Jaimee Heffner, PhD, is the Director of the Tobacco-Related Health Disparities (TREHD) Research Group and an Associate Professor in the Cancer Prevention Program, Division of Public Health Sciences at Fred Hutch. A licensed clinical psychologist, Dr. Heffner’s expertise is in smoking cessation interventions, with an emphasis on assisting tobacco users with co-occurring mental health conditions and substance use disorders to quit. Her secondary area of research is on interventions to reduce alcohol use. Over the past 10 years, she has served as a principal investigator, co-investigator, or as a consultant or sub-investigator on eighteen smoking cessation trials funded by National Institutes of Health, the Department of Veterans Affairs, and the pharmaceutical industry—many of which were targeted interventions for smokers with co-occurring mental health conditions and/or substance use disorders. She currently serves as principal investigator on an R34 award from the National Institute on Drug Abuse and an R21 from the National Cancer Institute to develop and test new digital smoking cessation interventions. Dr. Heffner received her PhD in Clinical Psychology from Ohio University and completed a postdoctoral fellowship in addictions treatment and research at the University of Cincinnati.
Melissa Gasser is a graduate student at the University of Washington pursuing a PhD in Clinical Psychology. She is interested in addressing health care disparities and is working with Dr. Heffner on mobile application-based interventions addressing both mental health and substance use concerns.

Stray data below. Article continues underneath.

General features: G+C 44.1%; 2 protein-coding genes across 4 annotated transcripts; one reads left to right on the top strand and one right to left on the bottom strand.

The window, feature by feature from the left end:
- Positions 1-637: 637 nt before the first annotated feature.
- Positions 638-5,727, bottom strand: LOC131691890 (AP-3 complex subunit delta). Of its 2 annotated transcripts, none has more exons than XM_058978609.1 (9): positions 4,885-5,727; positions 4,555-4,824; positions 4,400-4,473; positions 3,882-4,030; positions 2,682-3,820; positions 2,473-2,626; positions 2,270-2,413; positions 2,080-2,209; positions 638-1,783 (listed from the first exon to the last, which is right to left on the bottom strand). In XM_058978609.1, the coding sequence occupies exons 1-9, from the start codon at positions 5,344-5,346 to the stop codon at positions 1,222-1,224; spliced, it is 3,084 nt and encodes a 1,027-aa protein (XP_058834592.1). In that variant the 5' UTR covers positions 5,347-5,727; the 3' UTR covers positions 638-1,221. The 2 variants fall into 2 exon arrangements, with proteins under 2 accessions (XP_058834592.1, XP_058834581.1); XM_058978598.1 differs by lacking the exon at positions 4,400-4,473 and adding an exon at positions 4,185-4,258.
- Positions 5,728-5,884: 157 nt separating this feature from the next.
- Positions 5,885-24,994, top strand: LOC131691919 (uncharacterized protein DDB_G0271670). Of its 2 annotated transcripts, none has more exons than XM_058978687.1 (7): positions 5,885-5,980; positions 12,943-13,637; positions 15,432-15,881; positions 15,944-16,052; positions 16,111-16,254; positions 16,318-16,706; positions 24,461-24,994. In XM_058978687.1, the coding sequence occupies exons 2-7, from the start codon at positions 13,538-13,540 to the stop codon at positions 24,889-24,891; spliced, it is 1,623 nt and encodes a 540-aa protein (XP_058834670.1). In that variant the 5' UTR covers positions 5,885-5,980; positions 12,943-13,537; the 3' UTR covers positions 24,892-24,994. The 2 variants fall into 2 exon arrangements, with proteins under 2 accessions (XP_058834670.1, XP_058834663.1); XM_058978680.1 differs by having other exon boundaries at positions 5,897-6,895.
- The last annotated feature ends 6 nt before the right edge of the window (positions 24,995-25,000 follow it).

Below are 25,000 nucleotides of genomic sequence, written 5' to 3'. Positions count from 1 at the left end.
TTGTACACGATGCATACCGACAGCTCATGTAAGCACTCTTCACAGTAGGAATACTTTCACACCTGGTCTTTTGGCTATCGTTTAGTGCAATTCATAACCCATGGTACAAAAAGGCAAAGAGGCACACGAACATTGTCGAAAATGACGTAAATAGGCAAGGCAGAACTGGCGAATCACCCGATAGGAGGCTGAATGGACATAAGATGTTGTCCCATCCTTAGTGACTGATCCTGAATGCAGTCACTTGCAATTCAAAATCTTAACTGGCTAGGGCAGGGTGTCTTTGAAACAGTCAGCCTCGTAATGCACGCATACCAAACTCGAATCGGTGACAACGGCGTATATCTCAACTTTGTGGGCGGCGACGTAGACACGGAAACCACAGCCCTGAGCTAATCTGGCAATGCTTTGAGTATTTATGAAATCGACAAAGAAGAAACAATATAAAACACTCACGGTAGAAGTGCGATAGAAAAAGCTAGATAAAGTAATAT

Raymond Ruiz is a doctoral student in the Department of Health Services at the University of Washington School of Public Health. His research focuses on understanding the reasons for the higher prevalence of tobacco use among sexual and gender minorities (SGM), including lesbian, gay, bisexual, transgender and queer (LGBTQ) adult smokers. Raymond is a NCI T32 Biobehavioral Cancer Control and Prevention Training Grant Pre-Doctoral Fellow. Dr. Heffner is Raymond's co-mentor for the T32 Fellowship and a member of his dissertation committee.
Edit is a Project Manager for the Tobacco-Related Health Disparities Research Group. She has 9 years of experience in administration at Oregon Health & Science University, where she led an NIH funded research project on the effects of exercise and medication on fibromyalgia patients and provided motivational interviewing based health coaching. She received her master’s degree in Public Health from Portland State University, with a focus on Health Education and physical activity. Edit has a special interest in health behavior change and chronic illness prevention/management.
Noreen Watson, PhD, is a NIDA-funded Staff Scientist. During her graduate training, Dr. Watson focused on examining the mechanisms by which social anxiety is a risk factor for risky health behaviors—particularly cigarette smoking. Subsequently, she was awarded an NRSA F32 to: (1) develop expertise in developing and empirically testing technology-based smoking cessation interventions for the general population adult smokers as well as for smokers at high risk for developing tobacco-related health disparities and (2) develop a web-based smoking cessation intervention for smokers with social anxiety. She was recently awarded a K23 from NIDA to conduct a pilot sequential multiple assignment randomized trial (SMART) of adaptive treatment strategies to improve effective engagement with digital health interventions. Dr. Watson completed her clinical internship at the University of Washington Medical School in Behavioral Medicine/Neuropsychology and received her PhD in Clinical Psychology from Texas Tech University in 2015